During my identification and learning process (never ends!) I took photos of the bits of wasp specimens which were alluded to in the key(s), mostly first and last below, to help me understand what was meant:
Yeo P.F. & Corbett S.A. 1983 Solitary Wasps. Naturalist's Handbooks 3 CUP
Richards O.W. 1980 Scolioidea, Vespoidea and Sphecoidea RES.
and worth every penny for the clear illustrations and descriptions:
Lomholdt O. 1984 The Sphecidae (Hymenoptera) of Fennoscandia and Denmark. Brill (publisher, not a comment on how good I think it is!)
Discovered as new to Britain in 2017 by David Notton and Hannah Norman. The discovery was made from a specimen collected in a garden in Lewisham in May 2017. Subsequently a small number of specimens from southern England have been identified, dating back to 1802. Full details are given in: Notton, D.G. and Norman, H., 2017.
The UK Pollinator Monitoring Scheme (PoMS) continues in 2018
The UK Pollinator Monitoring Scheme (PoMS) has been set up to gather additional evidence to inform research and conservation of the insects that provide such an important service. BWARS is supporting PoMS, which is a partnership of a wide range of conservation and research organisations.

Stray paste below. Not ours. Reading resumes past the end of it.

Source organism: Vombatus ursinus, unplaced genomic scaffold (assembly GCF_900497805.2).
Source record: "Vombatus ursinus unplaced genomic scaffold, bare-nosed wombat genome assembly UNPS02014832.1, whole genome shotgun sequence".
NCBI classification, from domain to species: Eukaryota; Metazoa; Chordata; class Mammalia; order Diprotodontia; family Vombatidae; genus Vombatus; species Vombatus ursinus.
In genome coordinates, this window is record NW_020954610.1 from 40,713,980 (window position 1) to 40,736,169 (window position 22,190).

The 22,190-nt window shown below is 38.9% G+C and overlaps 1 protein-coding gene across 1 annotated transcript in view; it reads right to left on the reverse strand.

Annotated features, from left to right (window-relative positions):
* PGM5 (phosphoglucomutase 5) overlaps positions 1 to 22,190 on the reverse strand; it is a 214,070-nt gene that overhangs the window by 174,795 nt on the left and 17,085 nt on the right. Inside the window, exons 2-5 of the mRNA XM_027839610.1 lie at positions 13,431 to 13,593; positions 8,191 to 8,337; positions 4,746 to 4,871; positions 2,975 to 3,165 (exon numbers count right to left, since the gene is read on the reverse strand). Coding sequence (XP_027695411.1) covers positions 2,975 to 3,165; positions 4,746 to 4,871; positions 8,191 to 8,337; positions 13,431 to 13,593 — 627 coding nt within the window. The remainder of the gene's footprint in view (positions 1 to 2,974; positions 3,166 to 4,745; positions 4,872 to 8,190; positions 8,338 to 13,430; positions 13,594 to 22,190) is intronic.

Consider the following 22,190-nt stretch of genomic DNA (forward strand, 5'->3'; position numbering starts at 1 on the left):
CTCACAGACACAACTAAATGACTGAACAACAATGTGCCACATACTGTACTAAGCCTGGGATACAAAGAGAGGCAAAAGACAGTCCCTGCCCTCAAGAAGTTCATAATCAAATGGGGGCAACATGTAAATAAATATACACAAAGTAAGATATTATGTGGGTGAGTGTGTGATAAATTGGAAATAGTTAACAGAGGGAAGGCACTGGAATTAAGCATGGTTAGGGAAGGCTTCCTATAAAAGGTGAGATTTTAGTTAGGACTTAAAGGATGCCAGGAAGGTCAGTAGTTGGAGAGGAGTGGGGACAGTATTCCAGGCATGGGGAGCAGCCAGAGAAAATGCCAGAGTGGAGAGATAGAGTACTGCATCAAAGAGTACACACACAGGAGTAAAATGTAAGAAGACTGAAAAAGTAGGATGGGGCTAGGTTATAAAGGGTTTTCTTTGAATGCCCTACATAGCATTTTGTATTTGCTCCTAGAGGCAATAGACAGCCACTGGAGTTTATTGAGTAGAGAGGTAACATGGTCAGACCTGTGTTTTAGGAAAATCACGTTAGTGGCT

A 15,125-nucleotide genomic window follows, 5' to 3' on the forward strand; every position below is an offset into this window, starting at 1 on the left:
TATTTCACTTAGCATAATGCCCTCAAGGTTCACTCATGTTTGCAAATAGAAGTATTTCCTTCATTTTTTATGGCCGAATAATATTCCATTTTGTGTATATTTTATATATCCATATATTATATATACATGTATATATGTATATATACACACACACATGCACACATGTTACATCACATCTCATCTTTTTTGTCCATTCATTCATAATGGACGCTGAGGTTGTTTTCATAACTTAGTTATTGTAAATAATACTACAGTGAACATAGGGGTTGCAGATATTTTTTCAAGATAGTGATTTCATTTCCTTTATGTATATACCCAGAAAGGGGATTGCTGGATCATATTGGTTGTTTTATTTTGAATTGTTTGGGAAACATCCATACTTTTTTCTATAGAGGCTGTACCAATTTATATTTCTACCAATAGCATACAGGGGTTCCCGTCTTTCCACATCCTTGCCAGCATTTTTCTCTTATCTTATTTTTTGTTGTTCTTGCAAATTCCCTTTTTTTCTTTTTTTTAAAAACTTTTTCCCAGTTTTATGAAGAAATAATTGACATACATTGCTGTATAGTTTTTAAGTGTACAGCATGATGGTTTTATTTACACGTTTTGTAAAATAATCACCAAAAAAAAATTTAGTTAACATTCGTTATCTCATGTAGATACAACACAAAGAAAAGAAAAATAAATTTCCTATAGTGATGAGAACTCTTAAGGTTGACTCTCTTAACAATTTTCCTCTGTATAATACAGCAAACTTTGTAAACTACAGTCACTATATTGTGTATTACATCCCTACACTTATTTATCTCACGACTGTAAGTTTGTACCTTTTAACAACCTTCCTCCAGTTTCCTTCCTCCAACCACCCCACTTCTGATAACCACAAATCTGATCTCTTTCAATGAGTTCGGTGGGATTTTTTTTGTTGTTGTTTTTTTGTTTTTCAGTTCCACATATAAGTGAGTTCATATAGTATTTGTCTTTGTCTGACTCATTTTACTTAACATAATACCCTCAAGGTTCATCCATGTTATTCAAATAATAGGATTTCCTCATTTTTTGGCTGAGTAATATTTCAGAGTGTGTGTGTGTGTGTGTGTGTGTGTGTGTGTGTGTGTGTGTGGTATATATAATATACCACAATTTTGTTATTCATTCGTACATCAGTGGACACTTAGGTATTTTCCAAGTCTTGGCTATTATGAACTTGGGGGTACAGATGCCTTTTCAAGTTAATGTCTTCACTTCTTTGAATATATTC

Bombus lapidarius Photo: CEH/Martin Harvey
PoMS is part of the UK Pollinator Monitoring and Research Partnership, co-ordinated by the Centre for Ecology & Hydrology (CEH). It is jointly funded by Defra, the Welsh and Scottish Governments, JNCC and project partners, including CEH, the Bumblebee Conservation Trust, Butterfly Conservation, British Trust for Ornithology, Hymettus, the University of Reading and University of Leeds. PoMS aims to provide much-needed data on the state of the UK’s insect pollinators, especially wild bees and hoverflies, and the role they fulfil in supporting farming and wildlife. Defra project BE0125/ NEC06214: Establishing a UK Pollinator Monitoring and Research Partnership.